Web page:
First, a big thank you to Forumholitorium. I like this recipe so much I’ll probably make it for the rest of my life. Thank you to the Mount Athos Monks too, for developing it and sharing it.
Below is the original recipe for Vegetables In Terracotta from Mount Athos’ website. I was surprised they have a website since this 60 Minutes episode, which appears to have been published in 2011, says, “There are no newspapers, no radio, and no television on Mount Athos. There are a few telephones.” The website even sells products. Maybe things have changed. Women?
Mount Athos Vegetables In Terracotta
200 g. leeks
200 g. carrots
200 g. celery
200 g. tomatoes
200 g. peppers
200 g. eggplants
Cut the vegetables into slices, add salt, pepper and lemon. Cover the clay pot with the lid and cook the food for 60 minutes at 250 degrees.
And here’s my version, scaled down. The amounts are approximate:
Mount Athos Veg Pot
1 medium onion
1 cup leeks
2 stalks celery
2 cups tomatoes
1 cup peppers
1 cup eggplant
1/4 to 1/2 teaspoon salt
Juice of 1 lemon
This my first attempt, a data point. I left out the ground pepper so I can taste the basic recipe. I can always add it later. I increased the tomatoes from 1 cup to 2 cups because I’m not sure how dry this will be and I didn’t want it to stick. I’m hoping the vegetables sweat down. I put it all into a 5-quart dutch oven, tossed it with salt and lemon, covered it, and began roasting.
After a half-hour I checked it. Nothing was going on. The carrots weren’t even hot yet. I increased the temperature to 280. This was looking like it might take two hours, not one.
It took 2.5 hours at 280 degrees, to my liking anyway. It probably would take just 2 hours if I started at 280 and didn’t open it every 15 minutes to check it! It’s absolutely delicious. Not what I was expecting. The eggplant and lemon give it a Greek flavor. And I was surprised but the carrot and celery worked. They were the last vegetables to soften and even in the final product they were still al dente, but they made it. Carrots added a hint of sweetness and celery added that background minty flavor.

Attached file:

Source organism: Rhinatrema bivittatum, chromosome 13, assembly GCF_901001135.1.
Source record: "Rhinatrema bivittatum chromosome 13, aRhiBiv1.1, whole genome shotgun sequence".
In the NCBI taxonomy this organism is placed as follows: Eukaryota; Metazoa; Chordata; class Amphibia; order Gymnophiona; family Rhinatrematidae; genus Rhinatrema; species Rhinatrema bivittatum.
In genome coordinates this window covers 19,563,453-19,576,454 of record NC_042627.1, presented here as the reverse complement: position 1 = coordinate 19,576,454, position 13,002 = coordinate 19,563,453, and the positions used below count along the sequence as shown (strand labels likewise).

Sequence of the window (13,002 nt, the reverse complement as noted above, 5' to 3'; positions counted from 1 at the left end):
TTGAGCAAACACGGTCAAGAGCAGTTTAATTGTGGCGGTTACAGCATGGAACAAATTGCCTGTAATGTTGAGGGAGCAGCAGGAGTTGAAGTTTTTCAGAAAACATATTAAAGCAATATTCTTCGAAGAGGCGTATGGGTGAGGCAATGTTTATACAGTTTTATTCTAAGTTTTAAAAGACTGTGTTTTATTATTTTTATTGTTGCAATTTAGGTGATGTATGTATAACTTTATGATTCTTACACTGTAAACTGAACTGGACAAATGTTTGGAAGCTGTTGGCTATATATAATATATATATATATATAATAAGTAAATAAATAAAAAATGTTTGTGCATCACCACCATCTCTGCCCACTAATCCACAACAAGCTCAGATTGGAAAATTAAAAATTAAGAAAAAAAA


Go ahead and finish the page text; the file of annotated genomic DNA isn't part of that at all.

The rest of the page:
The next time I make it I will cut the vegetables smaller, something that works on a big spoon instead of a fork, because the sauce is sooooo good! The tomatoes and other vegetables cooked down so even though I added no fluid it had a great sauce. The eggplant thickened it a bit. By the way, the eggplant skins (this was a purple globe eggplant) melt in your mouth, no need to peel.
This is a great way to use up lots of vegetables hanging out in the fridge. It was about 7 cups of raw vegetables that cooked down to 2 cups. Amazing.
Below: Raw, coarsely sliced. I’d cut the pieces smaller next time. I thought a 5-quart dutch oven was going to be too big. It wasn’t:
Into the oven. The monks probably used a wood-fired hearth. Some monasteries still don’t have electricity (no refrigerators):
After 2.5 hours. It really cooked down:
This is a 2-cup container and it holds the whole recipe:
I ate a bowl warm from the oven with bread. I also minced some and added it to leftover red lentil soup. It’s also good over warm rice.